|Article title||Social Rights in the System of Fundamental Human Rights|
|Name of magazine||Legal journal «Law of Ukraine» (Ukrainian version)|
The topic under study is relevant due to several points: firstly, at the beginning of the XXI century, human rights receive a new understanding: they are not merely subjective rights, they imply the legal guarantees that an individual is protected from encroachments on the part of governmental authorities, as well as other individuals; secondly, the thesis according to which social rights are “secondary” as against the socalled classical (personal and political) rights, should be re-considered, since they require active behavior on the part of the State and it is difficult to protect them in court.
The purpose of the article is to explore the specifics of social human rights through the features ensuing from the content of the International Covenant on Economic, Social and Cultural Rights of 1966, and to justify their significance in the human rights system. They should be understood primarily in the context of international law in this area. Moreover, the European Court of Human Rights in its decisions explicitly states that the division of rights into personal, political, social or economic is conditional. In point of fact, human rights are a single system.
During the study, the author drew conclusions about the essence of social human rights. Adjustments are needed to the widespread position according to which civil and political rights require “negative” obligations of the State, and socio-economic rights – “positive” ones.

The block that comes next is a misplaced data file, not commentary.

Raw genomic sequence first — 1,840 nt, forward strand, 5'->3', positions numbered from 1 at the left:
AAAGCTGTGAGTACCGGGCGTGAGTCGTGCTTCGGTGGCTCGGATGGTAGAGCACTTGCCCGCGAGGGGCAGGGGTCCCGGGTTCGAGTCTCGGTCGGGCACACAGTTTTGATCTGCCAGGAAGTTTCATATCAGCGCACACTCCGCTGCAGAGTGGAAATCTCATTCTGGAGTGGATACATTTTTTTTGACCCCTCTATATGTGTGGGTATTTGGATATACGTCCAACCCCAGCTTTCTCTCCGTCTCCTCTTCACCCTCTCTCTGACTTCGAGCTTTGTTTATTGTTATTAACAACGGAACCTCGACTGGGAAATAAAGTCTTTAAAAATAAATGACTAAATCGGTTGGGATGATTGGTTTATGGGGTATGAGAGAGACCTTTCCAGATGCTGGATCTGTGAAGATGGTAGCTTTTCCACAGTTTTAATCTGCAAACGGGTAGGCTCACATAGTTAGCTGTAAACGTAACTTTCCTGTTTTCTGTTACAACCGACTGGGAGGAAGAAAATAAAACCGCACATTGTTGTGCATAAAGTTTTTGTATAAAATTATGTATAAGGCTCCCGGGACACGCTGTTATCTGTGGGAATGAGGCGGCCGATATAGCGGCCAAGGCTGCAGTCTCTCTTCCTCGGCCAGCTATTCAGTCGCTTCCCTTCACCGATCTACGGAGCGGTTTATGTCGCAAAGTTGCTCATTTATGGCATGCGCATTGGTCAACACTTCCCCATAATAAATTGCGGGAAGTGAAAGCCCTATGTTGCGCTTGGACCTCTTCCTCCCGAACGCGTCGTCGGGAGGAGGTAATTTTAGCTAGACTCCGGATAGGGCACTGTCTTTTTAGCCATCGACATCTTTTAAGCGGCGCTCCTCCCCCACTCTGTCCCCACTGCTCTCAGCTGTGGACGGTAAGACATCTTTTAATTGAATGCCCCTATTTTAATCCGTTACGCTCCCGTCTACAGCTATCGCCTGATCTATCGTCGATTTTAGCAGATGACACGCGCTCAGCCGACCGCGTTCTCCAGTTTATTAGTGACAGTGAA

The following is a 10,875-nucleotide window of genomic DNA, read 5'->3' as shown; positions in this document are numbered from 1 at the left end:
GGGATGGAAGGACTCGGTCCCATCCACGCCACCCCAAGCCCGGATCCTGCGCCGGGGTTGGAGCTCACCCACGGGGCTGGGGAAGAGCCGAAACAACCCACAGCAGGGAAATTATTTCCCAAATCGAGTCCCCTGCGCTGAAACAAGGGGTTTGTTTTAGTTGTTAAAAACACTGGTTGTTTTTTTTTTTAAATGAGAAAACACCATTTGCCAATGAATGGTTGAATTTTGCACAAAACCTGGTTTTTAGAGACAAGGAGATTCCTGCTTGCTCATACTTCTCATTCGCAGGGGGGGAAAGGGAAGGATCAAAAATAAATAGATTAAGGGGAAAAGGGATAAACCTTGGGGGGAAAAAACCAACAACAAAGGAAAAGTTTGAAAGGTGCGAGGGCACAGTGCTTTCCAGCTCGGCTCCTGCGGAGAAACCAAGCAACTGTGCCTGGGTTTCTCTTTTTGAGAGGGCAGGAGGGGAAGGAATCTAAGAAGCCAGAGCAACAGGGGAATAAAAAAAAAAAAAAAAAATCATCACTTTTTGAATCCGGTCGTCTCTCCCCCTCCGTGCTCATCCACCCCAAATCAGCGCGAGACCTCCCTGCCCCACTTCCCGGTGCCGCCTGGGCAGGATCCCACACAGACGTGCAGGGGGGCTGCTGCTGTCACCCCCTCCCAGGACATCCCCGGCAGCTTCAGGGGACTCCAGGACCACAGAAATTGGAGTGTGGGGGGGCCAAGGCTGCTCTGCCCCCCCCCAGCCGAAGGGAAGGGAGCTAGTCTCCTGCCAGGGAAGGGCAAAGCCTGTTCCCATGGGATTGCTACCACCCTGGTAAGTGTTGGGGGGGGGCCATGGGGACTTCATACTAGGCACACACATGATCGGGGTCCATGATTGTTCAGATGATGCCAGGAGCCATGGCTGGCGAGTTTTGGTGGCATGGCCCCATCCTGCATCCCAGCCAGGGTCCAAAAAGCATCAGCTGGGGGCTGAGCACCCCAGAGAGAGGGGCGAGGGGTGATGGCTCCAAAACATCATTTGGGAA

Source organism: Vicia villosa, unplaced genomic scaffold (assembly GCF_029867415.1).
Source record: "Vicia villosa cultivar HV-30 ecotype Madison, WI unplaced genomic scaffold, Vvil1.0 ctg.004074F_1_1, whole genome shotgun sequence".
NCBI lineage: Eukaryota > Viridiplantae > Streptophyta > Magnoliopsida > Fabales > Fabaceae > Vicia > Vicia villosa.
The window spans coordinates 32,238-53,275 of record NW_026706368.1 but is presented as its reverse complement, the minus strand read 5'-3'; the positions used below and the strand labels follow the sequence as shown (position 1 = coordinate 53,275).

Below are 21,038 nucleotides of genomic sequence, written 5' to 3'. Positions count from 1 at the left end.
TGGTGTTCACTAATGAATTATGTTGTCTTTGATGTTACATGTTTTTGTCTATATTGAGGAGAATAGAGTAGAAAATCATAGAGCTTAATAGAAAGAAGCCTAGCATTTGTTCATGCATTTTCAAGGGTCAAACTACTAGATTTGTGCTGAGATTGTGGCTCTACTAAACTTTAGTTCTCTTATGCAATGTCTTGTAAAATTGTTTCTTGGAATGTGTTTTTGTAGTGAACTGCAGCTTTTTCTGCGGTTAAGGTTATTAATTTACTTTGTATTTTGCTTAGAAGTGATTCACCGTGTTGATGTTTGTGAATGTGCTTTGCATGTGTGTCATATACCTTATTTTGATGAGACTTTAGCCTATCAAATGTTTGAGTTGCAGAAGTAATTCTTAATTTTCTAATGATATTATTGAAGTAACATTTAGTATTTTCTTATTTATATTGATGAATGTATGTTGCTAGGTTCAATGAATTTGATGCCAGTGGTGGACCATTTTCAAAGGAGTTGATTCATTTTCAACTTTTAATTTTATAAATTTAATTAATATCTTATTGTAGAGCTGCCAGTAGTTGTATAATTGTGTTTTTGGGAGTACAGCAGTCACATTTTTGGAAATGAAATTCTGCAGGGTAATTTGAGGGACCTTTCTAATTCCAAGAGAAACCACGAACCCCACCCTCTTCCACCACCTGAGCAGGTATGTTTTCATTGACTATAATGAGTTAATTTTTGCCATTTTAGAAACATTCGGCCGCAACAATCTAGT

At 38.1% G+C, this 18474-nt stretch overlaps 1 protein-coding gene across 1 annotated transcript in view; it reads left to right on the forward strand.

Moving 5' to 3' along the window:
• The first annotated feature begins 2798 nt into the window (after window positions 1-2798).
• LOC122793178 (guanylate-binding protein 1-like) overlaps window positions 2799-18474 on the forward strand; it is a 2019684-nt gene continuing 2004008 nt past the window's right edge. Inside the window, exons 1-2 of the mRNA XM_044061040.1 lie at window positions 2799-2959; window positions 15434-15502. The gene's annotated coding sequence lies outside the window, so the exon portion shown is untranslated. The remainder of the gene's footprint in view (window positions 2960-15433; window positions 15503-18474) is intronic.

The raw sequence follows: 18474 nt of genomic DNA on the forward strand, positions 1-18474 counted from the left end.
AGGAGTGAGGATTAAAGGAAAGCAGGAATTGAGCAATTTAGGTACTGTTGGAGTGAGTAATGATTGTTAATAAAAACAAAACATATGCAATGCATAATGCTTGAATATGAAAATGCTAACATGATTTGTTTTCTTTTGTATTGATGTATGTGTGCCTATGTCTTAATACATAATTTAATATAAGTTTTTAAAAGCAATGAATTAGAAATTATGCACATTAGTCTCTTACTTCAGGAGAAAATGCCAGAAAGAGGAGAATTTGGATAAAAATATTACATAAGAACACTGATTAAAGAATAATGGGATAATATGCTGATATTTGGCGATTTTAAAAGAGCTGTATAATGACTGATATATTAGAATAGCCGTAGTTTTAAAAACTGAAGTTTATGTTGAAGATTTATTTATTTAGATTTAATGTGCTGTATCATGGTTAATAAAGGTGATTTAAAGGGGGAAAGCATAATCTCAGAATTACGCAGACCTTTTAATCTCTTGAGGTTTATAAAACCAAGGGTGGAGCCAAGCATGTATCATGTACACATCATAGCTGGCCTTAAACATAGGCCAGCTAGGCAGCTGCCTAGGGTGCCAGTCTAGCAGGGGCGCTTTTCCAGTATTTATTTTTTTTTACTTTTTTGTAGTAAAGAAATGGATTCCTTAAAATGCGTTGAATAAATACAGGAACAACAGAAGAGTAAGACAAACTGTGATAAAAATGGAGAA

In modern conditions, this approach is being rethought in many aspects. Firstly, a number of social rights (e.g. freedom of labor, choice of occupation, prohibition of forced labor, right to professional associations, etc.) are, in fact, organic segments of fundamental values such as freedom and equality, which underlie the entire human rights system. Secondly, social rights, like other blocks of human rights, require the implementation of positive obligations of the State, which are based on the resources available to the State. Thirdly, only a few States (e.g. Hungary) have significantly limited the possibility of court protection of social rights at the level of the constitutional principle.
|Keywords||human rights; social rights; Convention for the Protection of Rights and Fundamental Freedoms; European Court of Human Rights; case law|
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